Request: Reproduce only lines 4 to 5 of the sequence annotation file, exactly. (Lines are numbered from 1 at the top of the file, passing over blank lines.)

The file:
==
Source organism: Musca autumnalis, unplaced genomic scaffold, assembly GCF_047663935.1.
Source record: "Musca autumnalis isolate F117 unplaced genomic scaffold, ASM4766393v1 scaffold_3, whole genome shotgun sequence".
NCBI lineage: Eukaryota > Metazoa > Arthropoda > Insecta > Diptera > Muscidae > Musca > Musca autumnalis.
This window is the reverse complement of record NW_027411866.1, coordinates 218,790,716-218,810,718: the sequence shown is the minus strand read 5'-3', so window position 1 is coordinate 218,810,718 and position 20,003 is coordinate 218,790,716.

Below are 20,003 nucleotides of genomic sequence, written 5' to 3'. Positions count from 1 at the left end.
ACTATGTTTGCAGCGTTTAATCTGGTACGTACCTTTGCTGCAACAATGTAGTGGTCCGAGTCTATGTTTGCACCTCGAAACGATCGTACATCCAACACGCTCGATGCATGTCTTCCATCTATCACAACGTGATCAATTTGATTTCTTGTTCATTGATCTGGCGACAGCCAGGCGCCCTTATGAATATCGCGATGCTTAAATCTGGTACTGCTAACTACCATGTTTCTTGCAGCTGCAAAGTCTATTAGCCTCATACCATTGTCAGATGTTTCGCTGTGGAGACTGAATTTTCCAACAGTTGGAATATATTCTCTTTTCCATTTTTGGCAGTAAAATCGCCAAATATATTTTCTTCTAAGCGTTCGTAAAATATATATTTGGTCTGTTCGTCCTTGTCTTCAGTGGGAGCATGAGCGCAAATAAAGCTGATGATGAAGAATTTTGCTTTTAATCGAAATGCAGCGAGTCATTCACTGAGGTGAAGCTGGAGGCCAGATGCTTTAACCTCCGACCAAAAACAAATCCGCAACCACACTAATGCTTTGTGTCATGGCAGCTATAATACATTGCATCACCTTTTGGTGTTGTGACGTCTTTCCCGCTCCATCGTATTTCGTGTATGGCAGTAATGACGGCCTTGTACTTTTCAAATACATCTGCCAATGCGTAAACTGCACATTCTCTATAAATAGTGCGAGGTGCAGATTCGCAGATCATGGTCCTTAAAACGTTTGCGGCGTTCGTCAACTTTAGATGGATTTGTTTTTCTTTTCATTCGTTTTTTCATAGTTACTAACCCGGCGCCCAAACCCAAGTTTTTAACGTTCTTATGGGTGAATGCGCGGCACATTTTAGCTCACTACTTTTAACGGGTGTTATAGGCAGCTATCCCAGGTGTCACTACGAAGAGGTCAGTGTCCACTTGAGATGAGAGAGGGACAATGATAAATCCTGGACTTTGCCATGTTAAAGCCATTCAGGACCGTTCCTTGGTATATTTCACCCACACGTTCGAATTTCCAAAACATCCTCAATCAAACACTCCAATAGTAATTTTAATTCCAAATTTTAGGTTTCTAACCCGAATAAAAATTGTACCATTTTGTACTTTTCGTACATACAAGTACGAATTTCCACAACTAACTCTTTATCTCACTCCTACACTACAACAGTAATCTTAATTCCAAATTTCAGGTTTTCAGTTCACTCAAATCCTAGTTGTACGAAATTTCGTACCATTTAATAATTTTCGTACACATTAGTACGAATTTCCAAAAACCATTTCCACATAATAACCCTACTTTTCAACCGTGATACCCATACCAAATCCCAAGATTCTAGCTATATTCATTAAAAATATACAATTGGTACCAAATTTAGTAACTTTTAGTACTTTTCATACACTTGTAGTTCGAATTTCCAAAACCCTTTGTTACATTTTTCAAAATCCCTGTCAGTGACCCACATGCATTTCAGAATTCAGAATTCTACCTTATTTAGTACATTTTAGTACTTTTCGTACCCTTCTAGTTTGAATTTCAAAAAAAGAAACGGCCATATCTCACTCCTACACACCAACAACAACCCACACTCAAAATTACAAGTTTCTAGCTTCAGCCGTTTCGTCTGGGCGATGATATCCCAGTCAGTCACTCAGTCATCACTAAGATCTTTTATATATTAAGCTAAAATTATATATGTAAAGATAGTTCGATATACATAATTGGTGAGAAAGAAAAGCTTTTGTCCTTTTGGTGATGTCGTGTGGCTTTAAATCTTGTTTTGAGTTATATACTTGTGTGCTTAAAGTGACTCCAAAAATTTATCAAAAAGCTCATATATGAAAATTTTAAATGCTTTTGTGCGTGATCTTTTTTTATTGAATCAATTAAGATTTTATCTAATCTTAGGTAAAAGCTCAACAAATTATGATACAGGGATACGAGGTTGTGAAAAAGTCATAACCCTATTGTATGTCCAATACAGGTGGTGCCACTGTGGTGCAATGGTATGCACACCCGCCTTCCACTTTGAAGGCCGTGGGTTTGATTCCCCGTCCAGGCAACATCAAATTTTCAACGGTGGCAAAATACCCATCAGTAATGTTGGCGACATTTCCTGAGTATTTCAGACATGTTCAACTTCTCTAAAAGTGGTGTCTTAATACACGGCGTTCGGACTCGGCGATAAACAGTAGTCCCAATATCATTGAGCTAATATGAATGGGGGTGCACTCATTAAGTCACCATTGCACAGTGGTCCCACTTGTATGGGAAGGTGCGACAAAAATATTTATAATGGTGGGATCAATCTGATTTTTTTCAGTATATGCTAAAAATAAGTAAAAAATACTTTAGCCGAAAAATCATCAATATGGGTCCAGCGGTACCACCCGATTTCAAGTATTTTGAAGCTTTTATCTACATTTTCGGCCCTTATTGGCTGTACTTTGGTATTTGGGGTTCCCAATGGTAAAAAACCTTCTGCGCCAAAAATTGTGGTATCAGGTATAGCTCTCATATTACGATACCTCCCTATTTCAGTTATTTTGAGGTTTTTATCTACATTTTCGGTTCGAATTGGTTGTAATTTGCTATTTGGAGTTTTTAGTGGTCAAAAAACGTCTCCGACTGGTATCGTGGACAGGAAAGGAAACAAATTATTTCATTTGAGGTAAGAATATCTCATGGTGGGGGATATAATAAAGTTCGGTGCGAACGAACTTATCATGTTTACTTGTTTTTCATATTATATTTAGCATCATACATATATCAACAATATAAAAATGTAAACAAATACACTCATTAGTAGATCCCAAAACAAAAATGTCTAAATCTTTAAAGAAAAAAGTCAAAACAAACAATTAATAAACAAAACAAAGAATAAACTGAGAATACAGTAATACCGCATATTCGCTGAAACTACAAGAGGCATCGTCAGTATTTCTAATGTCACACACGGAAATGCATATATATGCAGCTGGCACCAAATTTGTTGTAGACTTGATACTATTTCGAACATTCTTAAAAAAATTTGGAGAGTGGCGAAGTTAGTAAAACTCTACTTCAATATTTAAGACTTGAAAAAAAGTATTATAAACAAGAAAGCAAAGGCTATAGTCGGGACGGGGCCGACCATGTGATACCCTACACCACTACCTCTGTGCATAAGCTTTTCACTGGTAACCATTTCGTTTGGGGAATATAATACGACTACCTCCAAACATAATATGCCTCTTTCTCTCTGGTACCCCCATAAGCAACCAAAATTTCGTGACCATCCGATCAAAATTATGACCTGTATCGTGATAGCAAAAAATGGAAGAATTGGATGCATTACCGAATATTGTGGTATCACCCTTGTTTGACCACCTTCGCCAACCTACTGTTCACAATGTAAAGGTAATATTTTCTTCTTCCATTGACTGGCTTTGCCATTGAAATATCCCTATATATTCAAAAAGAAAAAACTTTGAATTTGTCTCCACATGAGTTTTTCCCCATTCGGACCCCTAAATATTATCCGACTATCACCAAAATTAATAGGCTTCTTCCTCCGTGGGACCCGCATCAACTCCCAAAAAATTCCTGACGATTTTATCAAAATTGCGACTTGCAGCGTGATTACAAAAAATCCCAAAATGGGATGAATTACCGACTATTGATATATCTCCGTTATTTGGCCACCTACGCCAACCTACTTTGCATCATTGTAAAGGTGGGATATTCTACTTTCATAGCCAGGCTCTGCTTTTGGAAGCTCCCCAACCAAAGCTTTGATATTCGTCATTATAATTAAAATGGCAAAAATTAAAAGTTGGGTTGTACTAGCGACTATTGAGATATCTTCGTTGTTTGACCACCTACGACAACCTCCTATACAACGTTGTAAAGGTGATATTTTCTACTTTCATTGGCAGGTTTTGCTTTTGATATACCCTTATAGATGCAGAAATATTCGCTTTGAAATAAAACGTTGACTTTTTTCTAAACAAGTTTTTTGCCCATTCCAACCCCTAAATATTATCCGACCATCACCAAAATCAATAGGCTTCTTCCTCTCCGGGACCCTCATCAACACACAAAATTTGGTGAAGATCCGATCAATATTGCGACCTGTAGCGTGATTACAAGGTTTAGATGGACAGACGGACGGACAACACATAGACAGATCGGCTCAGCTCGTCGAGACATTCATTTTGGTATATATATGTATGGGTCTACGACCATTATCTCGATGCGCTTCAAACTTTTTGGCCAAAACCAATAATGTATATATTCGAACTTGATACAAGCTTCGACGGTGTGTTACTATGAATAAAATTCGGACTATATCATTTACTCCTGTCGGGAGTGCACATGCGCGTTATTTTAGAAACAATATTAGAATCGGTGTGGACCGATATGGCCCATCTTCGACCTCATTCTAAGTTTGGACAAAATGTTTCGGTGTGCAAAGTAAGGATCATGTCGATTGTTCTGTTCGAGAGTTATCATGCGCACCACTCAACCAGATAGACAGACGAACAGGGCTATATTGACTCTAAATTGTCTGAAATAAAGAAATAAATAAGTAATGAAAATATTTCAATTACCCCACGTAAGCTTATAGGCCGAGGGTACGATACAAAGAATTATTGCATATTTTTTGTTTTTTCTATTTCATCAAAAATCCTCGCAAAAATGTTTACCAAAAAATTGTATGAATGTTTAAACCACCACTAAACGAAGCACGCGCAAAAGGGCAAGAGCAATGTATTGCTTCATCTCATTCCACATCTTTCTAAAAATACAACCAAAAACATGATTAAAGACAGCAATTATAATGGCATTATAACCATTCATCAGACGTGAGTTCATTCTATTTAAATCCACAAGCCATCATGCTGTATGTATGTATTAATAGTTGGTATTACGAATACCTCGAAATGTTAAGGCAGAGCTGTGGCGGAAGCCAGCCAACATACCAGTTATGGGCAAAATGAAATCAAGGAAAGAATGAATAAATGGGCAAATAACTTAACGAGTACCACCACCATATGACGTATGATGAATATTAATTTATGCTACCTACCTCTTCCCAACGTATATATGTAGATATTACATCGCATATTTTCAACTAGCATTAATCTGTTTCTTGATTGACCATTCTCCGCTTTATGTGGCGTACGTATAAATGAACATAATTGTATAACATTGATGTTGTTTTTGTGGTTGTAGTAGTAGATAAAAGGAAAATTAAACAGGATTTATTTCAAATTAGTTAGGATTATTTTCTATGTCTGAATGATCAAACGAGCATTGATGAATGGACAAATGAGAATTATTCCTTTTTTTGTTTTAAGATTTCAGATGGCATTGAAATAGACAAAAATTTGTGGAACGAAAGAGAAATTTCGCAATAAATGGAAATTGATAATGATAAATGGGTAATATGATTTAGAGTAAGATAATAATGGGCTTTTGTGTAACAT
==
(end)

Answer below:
This window is the reverse complement of record NW_027411866.1, coordinates 218,790,716-218,810,718: the sequence shown is the minus strand read 5'-3', so window position 1 is coordinate 218,810,718 and position 20,003 is coordinate 218,790,716.

Below are 20,003 nucleotides of genomic sequence, written 5' to 3'. Positions count from 1 at the left end.